Just over a month after the Boston Marathon bombings and subsequent arrest of one of the Muslim suspects, the spotlight has once again fallen on the American Muslim community. Yet, very little data exists about American Muslim communities.
A new study, released by the Institute for Social Policy and Understanding (ISPU), provides a detailed examination into one of the largest Muslim communities in the United States.
“The Bay Area Muslim Study: Establishing Identity and Community,” by authors Farid Senzai and Hatem Bazian, is a groundbreaking study providing valuable data on the San Francisco Bay Area Muslim community’s demographics, sense of identity, economic well being, political and civic engagement, and challenges.
The authors estimate the population to be around 250,000, or about 3.5 percent of the entire Bay Area population.
The study, which surveyed more than 1,100 Bay Area Muslims, found a tremendously diverse community that should not be viewed as a monolith.
Bay Area American Muslims hail from across the globe, with over a third (34 percent) born in the United States. Despite the trials faced by American Muslims in a post 9/11 environment (60 percent said they knew someone who had been discriminated against, and 23 percent indicated that they themselves were victims of a hate crime), Bay Area Muslims are civically engaged, well educated, believe that Islam is compatible with political participation, make charitable contributions at a high level and volunteer at a rate much higher than the national average.
According to the data collected, 62 percent said that they had volunteered in the past year (as opposed to 27% of the general public), by donating time to local charities and nonprofit organizations, being involved in their local mosque, or in similar activities. The authors note that “many of them, regardless of their type of civic engagement, can be seen as ‘promoting the quality of life’ in their communities,” and volunteer efforts were not limited to Muslim community causes. African American Muslims were the most likely to have volunteered, with 80 percent saying they had done so during the last twelve months.
The report concludes with recommendations for community leaders, local philanthropic organizations and policymakers, and offers a blueprint for future studies on American Muslim communities.
Supporters of the study include the Silicon Valley Community Foundation, The San Francisco Foundation, Marin Community Foundation and Asian Americans/Pacific Islanders in Philanthropy (AAPIP), who partnered with the One Nation Foundation to create the One Nation Bay Area project in 2010 and subsequently commissioned ISPU to produce the report.
Key findings include:
• The Muslim community is incredibly diverse, ranging from new immigrants from various world conflicts, to highly educated and well established professionals, to native-born Muslims and recent converts, among many others.
• More than 30% of its population is foreign-born, and close to two-thirds of its residents, under the age of 18, are the children of immigrants.
• Nearly 250,000 Muslims–one of the highest concentrations of Muslims in the country–live, study, volunteer, work and contribute to the economies and communities of the Bay Area.
• Nearly 30 percent of Bay Area Muslims have earned a B.A., nearly 25 percent completed graduate school, and 5 percent had earned a Ph.D. These numbers are higher than those for the general Bay Area population, of which slightly more than 41 percent, aged twenty-five or older, have a B.A. (25.2%) or higher (16.3%). This also appears to be higher than the general public at the national level.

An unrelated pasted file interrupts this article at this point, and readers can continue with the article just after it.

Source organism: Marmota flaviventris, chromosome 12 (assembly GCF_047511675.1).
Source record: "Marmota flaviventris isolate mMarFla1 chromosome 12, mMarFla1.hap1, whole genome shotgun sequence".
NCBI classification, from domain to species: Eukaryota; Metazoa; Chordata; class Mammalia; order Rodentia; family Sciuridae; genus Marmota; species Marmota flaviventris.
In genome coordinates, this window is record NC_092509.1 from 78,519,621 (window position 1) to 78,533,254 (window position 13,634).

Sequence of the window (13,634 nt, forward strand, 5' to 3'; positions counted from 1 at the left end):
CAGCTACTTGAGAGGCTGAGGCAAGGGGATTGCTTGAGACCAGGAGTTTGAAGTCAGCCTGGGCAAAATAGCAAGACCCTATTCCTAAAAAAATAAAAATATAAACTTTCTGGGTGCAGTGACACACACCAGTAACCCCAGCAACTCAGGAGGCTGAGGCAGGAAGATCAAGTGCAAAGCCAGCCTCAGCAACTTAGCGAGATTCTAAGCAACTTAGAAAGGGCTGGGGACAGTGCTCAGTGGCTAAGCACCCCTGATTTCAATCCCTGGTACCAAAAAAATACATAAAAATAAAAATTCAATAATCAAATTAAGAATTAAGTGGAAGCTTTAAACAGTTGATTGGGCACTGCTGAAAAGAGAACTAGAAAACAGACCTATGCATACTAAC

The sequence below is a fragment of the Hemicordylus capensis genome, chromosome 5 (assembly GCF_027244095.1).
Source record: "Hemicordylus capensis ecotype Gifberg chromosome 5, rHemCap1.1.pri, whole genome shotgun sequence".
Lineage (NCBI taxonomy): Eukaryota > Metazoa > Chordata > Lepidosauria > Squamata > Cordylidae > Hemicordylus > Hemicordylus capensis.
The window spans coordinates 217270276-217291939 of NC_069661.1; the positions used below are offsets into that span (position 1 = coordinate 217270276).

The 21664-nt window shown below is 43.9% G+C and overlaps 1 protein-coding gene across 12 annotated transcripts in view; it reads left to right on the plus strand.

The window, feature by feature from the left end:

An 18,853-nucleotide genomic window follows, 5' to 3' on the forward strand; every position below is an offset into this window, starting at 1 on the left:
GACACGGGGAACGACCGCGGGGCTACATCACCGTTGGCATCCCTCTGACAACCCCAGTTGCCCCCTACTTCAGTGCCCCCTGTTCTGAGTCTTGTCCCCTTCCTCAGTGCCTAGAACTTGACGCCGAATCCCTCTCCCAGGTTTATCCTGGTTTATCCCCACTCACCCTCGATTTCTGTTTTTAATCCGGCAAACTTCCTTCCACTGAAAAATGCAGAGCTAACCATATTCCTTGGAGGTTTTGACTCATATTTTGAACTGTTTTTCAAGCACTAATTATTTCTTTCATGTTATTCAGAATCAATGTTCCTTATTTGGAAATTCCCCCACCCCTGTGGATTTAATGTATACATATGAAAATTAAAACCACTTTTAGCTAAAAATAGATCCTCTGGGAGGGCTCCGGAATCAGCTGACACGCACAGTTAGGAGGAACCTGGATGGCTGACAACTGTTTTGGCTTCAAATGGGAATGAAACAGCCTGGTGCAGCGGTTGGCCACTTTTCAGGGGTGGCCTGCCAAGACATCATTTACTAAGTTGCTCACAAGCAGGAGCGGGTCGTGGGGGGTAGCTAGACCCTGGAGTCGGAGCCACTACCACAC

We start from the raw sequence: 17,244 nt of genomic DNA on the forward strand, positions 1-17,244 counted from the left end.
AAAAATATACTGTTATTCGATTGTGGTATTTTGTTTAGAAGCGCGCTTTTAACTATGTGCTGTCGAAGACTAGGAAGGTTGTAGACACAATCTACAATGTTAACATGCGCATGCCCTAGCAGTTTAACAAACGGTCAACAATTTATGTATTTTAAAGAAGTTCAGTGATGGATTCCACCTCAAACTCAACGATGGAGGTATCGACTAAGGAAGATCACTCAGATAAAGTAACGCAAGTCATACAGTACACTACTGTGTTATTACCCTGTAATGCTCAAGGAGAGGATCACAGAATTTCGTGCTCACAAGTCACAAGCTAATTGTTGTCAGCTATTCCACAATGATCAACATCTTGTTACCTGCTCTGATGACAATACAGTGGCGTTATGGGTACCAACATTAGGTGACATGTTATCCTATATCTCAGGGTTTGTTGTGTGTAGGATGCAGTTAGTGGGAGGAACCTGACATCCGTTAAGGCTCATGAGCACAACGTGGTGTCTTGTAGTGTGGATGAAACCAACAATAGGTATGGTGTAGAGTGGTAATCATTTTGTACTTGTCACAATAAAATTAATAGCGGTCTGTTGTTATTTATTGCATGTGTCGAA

• In comparison to other minority groups, Muslims are doing fairly well in regards to educational attainment. According to this survey, nearly 30 percent of Bay Area Muslims had a college degree. This is equivalent to Asians (29%) among the general public nationally, and significantly higher than Hispanics (9%) and African Americans (12%)
• As a whole, the Muslim community suffers from a significant socio-economic gap, with median household income below the Bay Area average.
• Huge disparities exist within the community as well. While a highly educated, highly paid segment of the community exists -- largely in Silicon Valley -- a disproportionate number of Muslims live below the poverty line, particularly in San Francisco and Alameda County. South Asian Muslims have the highest incomes in the community, with nearly half having a household income above $100,000.
• Among immigrant Muslims, 67 percent speak at least three languages.
• The institutional support -- the mosques, nonprofit organizations and government agencies required to serve the community -- is still underdeveloped. Poorer Muslims, particularly clusters of refugees living in larger cities, are particularly vulnerable.
The Institute for Social Policy and Understanding (ISPU) is an independent nonprofit public policy research organization. Its mission is to provide expert analysis, insight and context to critical issues facing the nation, with an emphasis on those issues related to Muslim communities in the U.S. and abroad. For more on ISPU visit www.ispu.org.
• This study was conducted by Farid Senzai and Hatem Bazian. Senzai is a fellow and the director of research at ISPU, as well as an assistant professor of political science at Santa Clara University. Bazian, a senior lecturer in the department of Near Eastern and Ethnic Studies at University of California, Berkeley, is co-founder and Academic Affairs Chair at Zaytuna College, the first four-year liberal arts Muslim college in the United States.
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